On-chip beam rotators, adiabatic mode converters, and waveplates through low-loss waveguides with variable cross-sections

Bangshan Sun, Fyodor Morozko, Patrick S. Salter, Simon Moser, Zhikai Pong, Raj B. Patel, Ian A. Walmsley, Mohan Wang, Adir Hazan, Nicolas Barré, Alexander Jesacher, Julian Fells, Chao He, Aviad Katiyi, Zhen Nan Tian, Alina Karabchevsky, Martin J. Booth

Research output: Contribution to journalArticlepeer-review

Abstract

Photonics integrated circuitry would benefit considerably from the ability to arbitrarily control waveguide cross-sections with high precision and low loss, in order to provide more degrees of freedom in manipulating propagating light. Here, we report a new method for femtosecond laser writing of optical-fiber-compatible glass waveguides, namely spherical phase-induced multicore waveguide (SPIM-WG), which addresses this challenging task with three-dimensional on-chip light control. Fabricating in the heating regime with high scanning speed, precise deformation of cross-sections is still achievable along the waveguide, with shapes and sizes finely controllable of high resolution in both horizontal and vertical transversal directions. We observed that these waveguides have high refractive index contrast of 0.017, low propagation loss of 0.14 dB/cm, and very low coupling loss of 0.19 dB coupled from a single-mode fiber. SPIM-WG devices were easily fabricated that were able to perform on-chip beam rotation through varying angles, or manipulate the polarization state of propagating light for target wavelengths. We also demonstrated SPIM-WG mode converters that provide arbitrary adiabatic mode conversion with high efficiency between symmetric and asymmetric nonuniform modes; examples include circular, elliptical modes, and asymmetric modes from ppKTP (periodically poled potassium titanyl phosphate) waveguides which are generally applied in frequency conversion and quantum light sources. Created inside optical glass, these waveguides and devices have the capability to operate across ultra-broad bands from visible to infrared wavelengths. The compatibility with optical fiber also paves the way toward packaged photonic integrated circuitry, which usually needs input and output fiber connections.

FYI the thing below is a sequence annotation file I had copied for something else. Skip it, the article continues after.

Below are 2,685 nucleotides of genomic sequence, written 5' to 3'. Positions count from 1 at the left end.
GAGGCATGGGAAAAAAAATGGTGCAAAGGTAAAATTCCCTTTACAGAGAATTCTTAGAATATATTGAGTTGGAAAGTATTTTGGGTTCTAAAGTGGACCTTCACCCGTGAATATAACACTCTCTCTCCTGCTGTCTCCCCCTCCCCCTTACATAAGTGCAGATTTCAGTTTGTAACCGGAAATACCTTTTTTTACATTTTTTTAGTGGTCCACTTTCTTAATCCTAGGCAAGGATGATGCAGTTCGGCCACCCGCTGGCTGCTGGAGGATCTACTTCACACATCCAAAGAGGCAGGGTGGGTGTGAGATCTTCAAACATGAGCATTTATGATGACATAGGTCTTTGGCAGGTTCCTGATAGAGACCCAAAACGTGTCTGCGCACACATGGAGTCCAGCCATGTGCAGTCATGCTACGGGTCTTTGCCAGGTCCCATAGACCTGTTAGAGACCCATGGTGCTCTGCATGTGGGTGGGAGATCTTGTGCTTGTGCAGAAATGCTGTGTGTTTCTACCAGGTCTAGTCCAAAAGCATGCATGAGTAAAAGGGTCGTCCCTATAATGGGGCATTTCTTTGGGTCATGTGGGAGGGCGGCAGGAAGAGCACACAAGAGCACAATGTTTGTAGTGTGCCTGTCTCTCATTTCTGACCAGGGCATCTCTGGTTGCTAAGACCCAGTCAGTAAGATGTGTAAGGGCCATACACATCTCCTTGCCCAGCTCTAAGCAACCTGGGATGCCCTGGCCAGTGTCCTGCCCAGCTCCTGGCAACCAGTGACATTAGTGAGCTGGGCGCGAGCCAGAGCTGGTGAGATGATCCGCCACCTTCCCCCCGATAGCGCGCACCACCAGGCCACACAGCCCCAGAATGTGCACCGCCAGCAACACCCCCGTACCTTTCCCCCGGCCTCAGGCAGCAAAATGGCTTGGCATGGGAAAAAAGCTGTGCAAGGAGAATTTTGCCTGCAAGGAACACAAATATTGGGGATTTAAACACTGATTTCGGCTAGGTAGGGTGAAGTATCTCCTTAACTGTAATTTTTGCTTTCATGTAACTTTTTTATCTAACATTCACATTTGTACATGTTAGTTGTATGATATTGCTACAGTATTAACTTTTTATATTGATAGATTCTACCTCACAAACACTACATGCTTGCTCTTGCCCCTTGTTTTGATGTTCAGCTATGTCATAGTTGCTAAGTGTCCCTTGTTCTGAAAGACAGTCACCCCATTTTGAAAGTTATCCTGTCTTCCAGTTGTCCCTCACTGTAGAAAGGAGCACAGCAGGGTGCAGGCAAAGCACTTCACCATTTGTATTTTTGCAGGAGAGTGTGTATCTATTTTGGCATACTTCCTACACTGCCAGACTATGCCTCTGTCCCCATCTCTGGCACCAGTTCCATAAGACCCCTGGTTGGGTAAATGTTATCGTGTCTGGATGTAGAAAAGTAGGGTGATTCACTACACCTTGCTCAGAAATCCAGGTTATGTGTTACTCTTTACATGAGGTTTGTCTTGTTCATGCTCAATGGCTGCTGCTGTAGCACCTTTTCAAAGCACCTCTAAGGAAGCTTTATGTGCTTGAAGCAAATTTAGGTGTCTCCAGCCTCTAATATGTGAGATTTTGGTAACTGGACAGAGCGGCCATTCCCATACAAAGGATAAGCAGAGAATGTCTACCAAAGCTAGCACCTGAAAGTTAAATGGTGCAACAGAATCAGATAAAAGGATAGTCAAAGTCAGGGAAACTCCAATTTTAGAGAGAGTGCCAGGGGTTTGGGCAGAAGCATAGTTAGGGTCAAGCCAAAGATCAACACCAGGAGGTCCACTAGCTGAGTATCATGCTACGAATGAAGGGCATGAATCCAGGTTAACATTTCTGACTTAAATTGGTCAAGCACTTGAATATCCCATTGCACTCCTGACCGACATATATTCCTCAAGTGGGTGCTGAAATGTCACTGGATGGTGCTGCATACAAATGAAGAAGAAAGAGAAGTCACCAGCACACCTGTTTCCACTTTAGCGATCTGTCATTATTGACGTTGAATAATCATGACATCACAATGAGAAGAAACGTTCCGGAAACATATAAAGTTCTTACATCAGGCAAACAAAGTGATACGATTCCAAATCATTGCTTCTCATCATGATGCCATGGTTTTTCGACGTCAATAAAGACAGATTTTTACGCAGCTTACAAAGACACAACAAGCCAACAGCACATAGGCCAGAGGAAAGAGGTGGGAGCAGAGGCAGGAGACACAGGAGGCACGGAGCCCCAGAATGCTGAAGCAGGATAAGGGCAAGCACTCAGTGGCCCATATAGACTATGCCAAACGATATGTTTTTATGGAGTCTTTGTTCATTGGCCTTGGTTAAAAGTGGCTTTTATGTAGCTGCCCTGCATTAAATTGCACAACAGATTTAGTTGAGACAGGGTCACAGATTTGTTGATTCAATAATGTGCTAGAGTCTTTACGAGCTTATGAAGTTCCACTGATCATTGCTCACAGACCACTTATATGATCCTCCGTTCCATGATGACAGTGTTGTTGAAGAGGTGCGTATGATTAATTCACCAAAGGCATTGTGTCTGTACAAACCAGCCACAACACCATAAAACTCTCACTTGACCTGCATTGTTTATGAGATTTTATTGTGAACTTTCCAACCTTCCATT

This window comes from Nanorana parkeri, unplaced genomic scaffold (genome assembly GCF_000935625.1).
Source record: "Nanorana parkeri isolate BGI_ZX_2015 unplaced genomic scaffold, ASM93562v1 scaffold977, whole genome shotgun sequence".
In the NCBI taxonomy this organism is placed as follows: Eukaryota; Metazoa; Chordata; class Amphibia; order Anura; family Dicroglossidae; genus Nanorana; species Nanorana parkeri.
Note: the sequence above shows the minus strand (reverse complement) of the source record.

Original languageEnglish
Article number214
JournalLight: Science and Applications
Volume11
Issue number1
DOIs
StatePublished - 1 Dec 2022

ASJC Scopus subject areas

  • Electronic, Optical and Magnetic Materials
  • Atomic and Molecular Physics, and Optics

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